Strike 3 for Ingham County Prosecutor Stuart Dunnings III?

March 1, 2014; updated March 3




Too bad there's no three strikes law for prosecutors. Dunnings may have whiffed another one.


Strike 1: In October 2007, Claude McCullum was freed after spending a year and a half in Ingham County jail for a crime he didn't commit. The real killer was Matthew Macon, who in 2008 was convicted for the murders of two Lansing women. He is believed to have killed four others. McCullum's conviction was based on a confession obtained in a two hour interview with Lansing Community College and Lansing police detectives and a single strand of fiber that experts said "might" have come from the victim's sweater. Prosecutors ignored a state police detective's conclusion, after analyzing a surveillance tape, that McCollum could not have committed the crime. (source)


Even after he was released, Ingham County Prosecutor Stuart Dunnings III continued to persecute McCullum. He was required to wear a tether, and

On Tuesday, Jan. 22, [2008] Dunnings said he still believes McCollum is innocent but wants to keep open the option to recharge McCollum on the off chance that the Michigan State Police, who are resifting the evidence, might turn up something against him. For that reason, Dunnings said, he would resist McCollum’s efforts to have the dismissal of the murder charge converted from a dismissal without prejudice to a dismissal with prejudice. (source)

McCollum sued and settled for $2 million. In the complaint, his lawyers said this about Dunnings:

Defendant Prosecutors furthermore continue as recently as January 22, 2008 to threaten Plaintiff with possible prosecution, motivated not out of a search for the truth for the real killer, but for political or other improper means, if not continued animus toward Plaintiff, all to his significant detriment.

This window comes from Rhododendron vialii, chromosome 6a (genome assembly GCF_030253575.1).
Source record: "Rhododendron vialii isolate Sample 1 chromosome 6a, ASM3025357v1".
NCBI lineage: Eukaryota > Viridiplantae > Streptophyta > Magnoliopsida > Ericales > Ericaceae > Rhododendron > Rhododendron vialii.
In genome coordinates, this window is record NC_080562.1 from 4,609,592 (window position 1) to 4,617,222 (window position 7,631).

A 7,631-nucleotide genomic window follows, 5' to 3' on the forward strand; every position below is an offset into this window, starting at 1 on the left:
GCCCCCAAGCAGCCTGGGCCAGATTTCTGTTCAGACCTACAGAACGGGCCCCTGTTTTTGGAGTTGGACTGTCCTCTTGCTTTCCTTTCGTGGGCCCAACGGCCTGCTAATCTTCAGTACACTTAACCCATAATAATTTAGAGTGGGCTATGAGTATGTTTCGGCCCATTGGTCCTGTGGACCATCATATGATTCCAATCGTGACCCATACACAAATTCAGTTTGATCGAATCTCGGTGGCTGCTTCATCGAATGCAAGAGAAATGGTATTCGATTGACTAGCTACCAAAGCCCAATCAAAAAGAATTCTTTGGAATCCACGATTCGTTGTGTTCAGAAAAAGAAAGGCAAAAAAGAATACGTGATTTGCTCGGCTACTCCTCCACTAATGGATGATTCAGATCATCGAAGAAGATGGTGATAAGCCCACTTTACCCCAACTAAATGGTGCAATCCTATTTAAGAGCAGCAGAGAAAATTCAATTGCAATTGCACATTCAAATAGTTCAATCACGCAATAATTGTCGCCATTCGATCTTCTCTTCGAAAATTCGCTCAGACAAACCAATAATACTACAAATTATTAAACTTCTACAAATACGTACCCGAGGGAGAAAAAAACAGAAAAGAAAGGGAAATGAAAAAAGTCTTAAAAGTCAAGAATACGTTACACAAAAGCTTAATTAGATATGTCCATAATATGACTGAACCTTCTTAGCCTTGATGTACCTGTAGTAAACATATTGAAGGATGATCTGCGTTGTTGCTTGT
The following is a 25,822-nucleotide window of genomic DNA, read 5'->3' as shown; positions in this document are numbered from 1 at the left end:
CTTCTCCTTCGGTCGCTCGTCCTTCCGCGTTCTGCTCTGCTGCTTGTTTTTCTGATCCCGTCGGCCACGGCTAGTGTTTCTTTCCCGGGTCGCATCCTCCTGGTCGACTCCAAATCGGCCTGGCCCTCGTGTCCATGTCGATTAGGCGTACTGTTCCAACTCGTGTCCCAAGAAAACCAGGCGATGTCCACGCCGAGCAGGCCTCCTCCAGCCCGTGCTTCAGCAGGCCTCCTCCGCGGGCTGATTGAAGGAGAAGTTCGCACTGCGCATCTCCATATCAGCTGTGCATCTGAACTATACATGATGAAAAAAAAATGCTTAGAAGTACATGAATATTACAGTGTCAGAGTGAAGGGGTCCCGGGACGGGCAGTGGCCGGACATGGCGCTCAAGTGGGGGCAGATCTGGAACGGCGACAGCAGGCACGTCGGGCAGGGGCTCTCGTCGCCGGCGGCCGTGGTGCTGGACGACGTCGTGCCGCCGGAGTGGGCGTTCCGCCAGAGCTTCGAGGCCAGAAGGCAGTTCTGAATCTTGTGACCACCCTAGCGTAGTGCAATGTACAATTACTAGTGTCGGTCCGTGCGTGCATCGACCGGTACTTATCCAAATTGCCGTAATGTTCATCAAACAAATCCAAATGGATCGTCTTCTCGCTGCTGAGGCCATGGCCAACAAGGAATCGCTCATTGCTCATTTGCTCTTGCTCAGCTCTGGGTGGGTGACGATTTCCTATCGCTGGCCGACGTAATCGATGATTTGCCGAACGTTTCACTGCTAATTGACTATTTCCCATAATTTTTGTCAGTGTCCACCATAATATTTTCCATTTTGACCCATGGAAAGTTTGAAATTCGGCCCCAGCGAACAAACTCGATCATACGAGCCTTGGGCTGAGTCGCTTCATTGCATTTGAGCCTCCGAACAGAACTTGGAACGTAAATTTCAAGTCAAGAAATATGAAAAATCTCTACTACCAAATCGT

Strike 2: In July 2013, after he had spent a month in Ingham County jail, charges against Kosgar Lado for the June 26 shooting death of Anthony Kye of Lansing were dismissed. On the basis of his confession in a 3-hour police interview, Lado was charged with open murder, assault with intent to commit murder, felony firearm possession and possession of a weapon with unlawful intent. Although Lado confessed during the interrogation, he also denied shooting anybody. His request for a lawyer was ignored.


Lado had absolutely nothing to do with the killing. Four other men have now been charged. Lado is not off the hook, however. He's been charged with providing false statements to police, a felony punishable by up to four years in prison and $5,000 in fines. (, 7/26/2013) And he was released only after posting a $10,000 personal recognizance bond.


Lado has since been diagnosed with paranoid schizophrenia, which - to a rational human being - might explain his confusion in the police interrogation. However, Prosecutor Dunnings won't drop the charges, saying "I have not received any evaluations as to Mr. Lado's mental status at the time of the alleged offense," and despite an opinion from James Shonkwiler, former executive director of the Prosecuting Attorneys Association of Michigan, that "the charge against Lado represents an inappropriate and unfortunate use of the statute being applied."


On Feb. 20, Judge Frank J. DeLuca sent Kosgar to a state psychiatric hospital for up to 15 months to try to make him competent for trial.


Strike 3: A February 28 story in the City Pulse by Todd Heywood says the U.S. Department of Education’s Office for Civil Rights is investigating a Title IX complaint from an MSU student stemming from an alleged sexual assault in 2010. The student said she voluntarily accompanied two MSU athletes to the room of one of them, but then was prevented from leaving and was sexually assaulted by both men despite her protests. MSU police brought the case to Ingham County Prosecutor's Office, but Dunnings  declined to prosecute, saying an investigation found that no crime had been committed.


In his story, Heywood says that "media reports until now have not included information about the nature of the allegations that led to the investigation."


A March 1 story in the Lansing State Journal by Matthew Miller says the LSJ "reviewed the case file and interview transcripts in 2010, and elected not to write about the accusation because no charges had been filed."